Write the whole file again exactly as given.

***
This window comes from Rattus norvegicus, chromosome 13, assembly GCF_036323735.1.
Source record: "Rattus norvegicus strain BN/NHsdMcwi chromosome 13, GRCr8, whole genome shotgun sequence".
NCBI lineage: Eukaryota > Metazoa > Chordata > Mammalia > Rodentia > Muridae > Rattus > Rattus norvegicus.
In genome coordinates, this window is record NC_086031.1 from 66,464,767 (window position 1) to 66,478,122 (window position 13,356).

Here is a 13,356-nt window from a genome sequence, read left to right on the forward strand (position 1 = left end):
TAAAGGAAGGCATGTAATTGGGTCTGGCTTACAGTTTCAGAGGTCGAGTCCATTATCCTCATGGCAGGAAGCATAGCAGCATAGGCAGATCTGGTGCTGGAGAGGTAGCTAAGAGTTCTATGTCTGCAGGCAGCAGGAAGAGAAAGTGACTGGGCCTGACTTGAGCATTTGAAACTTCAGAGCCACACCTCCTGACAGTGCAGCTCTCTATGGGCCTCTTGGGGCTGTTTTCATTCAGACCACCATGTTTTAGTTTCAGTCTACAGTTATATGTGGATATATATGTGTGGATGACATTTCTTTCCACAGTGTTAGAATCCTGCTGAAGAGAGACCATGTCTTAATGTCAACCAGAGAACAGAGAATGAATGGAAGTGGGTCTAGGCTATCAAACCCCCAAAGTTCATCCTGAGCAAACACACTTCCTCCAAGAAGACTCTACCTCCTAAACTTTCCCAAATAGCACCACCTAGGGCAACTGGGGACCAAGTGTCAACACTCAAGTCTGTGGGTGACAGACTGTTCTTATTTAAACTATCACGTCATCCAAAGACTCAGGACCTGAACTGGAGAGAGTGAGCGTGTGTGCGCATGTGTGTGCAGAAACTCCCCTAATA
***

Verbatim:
This window comes from Rattus norvegicus, chromosome 13, assembly GCF_036323735.1.
Source record: "Rattus norvegicus strain BN/NHsdMcwi chromosome 13, GRCr8, whole genome shotgun sequence".
NCBI lineage: Eukaryota > Metazoa > Chordata > Mammalia > Rodentia > Muridae > Rattus > Rattus norvegicus.
In genome coordinates, this window is record NC_086031.1 from 66,464,767 (window position 1) to 66,478,122 (window position 13,356).

Here is a 13,356-nt window from a genome sequence, read left to right on the forward strand (position 1 = left end):
TAAAGGAAGGCATGTAATTGGGTCTGGCTTACAGTTTCAGAGGTCGAGTCCATTATCCTCATGGCAGGAAGCATAGCAGCATAGGCAGATCTGGTGCTGGAGAGGTAGCTAAGAGTTCTATGTCTGCAGGCAGCAGGAAGAGAAAGTGACTGGGCCTGACTTGAGCATTTGAAACTTCAGAGCCACACCTCCTGACAGTGCAGCTCTCTATGGGCCTCTTGGGGCTGTTTTCATTCAGACCACCATGTTTTAGTTTCAGTCTACAGTTATATGTGGATATATATGTGTGGATGACATTTCTTTCCACAGTGTTAGAATCCTGCTGAAGAGAGACCATGTCTTAATGTCAACCAGAGAACAGAGAATGAATGGAAGTGGGTCTAGGCTATCAAACCCCCAAAGTTCATCCTGAGCAAACACACTTCCTCCAAGAAGACTCTACCTCCTAAACTTTCCCAAATAGCACCACCTAGGGCAACTGGGGACCAAGTGTCAACACTCAAGTCTGTGGGTGACAGACTGTTCTTATTTAAACTATCACGTCATCCAAAGACTCAGGACCTGAACTGGAGAGAGTGAGCGTGTGTGCGCATGTGTGTGCAGAAACTCCCCTAATA